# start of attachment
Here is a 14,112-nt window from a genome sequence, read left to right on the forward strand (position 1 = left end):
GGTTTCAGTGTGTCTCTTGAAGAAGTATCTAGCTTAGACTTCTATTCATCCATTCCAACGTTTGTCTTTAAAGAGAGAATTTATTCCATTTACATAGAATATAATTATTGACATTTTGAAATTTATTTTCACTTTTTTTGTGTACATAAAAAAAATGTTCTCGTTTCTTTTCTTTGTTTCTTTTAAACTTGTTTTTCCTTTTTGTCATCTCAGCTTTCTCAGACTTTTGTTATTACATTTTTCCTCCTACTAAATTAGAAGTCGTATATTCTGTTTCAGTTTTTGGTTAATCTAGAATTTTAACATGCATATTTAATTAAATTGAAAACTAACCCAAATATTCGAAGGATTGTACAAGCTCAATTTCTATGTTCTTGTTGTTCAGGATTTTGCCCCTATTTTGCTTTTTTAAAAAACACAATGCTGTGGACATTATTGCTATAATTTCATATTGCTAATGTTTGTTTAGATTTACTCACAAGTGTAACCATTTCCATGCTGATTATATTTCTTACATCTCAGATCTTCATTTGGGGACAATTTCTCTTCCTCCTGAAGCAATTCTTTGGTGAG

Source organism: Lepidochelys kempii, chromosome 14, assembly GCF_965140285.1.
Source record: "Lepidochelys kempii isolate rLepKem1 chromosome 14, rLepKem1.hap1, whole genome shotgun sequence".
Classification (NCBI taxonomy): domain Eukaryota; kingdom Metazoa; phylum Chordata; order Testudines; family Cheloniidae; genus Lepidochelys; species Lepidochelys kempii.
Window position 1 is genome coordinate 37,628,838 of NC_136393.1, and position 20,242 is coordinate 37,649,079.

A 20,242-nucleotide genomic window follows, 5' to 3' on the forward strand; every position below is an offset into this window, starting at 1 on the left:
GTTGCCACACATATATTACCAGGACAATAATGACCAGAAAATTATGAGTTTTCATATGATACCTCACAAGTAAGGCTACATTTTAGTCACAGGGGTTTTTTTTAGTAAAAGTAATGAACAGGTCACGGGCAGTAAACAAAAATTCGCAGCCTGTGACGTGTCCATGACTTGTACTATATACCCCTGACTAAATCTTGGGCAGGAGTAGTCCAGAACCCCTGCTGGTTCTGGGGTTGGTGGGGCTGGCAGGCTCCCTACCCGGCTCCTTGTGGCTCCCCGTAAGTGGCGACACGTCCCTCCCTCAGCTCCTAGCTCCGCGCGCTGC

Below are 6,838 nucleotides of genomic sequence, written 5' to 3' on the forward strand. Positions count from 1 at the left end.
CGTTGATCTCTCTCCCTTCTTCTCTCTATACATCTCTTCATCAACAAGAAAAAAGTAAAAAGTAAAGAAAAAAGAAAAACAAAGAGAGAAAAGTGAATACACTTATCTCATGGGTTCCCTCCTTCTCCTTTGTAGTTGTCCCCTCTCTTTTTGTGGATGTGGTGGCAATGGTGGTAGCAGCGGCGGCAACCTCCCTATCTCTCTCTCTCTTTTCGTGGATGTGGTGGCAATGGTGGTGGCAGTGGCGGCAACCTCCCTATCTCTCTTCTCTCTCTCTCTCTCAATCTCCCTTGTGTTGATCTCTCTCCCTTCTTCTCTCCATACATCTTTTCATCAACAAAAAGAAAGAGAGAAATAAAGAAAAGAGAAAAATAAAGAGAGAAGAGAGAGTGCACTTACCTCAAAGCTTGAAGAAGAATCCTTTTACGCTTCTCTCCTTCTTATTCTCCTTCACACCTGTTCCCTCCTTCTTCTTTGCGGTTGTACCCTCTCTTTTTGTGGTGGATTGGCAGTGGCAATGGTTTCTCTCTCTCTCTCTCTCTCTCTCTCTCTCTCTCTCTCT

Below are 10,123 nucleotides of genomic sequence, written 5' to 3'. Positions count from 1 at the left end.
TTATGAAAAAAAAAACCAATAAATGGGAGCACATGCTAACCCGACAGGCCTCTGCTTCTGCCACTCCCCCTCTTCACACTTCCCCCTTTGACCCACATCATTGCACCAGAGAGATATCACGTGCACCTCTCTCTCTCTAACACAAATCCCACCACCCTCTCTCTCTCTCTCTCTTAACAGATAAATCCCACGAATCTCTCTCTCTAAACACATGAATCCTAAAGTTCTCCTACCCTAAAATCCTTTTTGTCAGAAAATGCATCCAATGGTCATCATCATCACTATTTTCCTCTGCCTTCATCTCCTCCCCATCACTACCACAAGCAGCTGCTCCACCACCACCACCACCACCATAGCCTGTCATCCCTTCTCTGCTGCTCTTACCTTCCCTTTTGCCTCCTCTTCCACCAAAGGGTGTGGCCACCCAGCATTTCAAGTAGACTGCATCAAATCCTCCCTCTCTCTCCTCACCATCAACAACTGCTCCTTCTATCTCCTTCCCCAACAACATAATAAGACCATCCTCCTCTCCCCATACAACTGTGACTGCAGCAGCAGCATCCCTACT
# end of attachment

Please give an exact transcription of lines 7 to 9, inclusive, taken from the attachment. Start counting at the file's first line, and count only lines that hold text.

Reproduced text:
A 20,242-nucleotide genomic window follows, 5' to 3' on the forward strand; every position below is an offset into this window, starting at 1 on the left:
GTTGCCACACATATATTACCAGGACAATAATGACCAGAAAATTATGAGTTTTCATATGATACCTCACAAGTAAGGCTACATTTTAGTCACAGGGGTTTTTTTTAGTAAAAGTAATGAACAGGTCACGGGCAGTAAACAAAAATTCGCAGCCTGTGACGTGTCCATGACTTGTACTATATACCCCTGACTAAATCTTGGGCAGGAGTAGTCCAGAACCCCTGCTGGTTCTGGGGTTGGTGGGGCTGGCAGGCTCCCTACCCGGCTCCTTGTGGCTCCCCGTAAGTGGCGACACGTCCCTCCCTCAGCTCCTAGCTCCGCGCGCTGC

Below are 6,838 nucleotides of genomic sequence, written 5' to 3' on the forward strand. Positions count from 1 at the left end.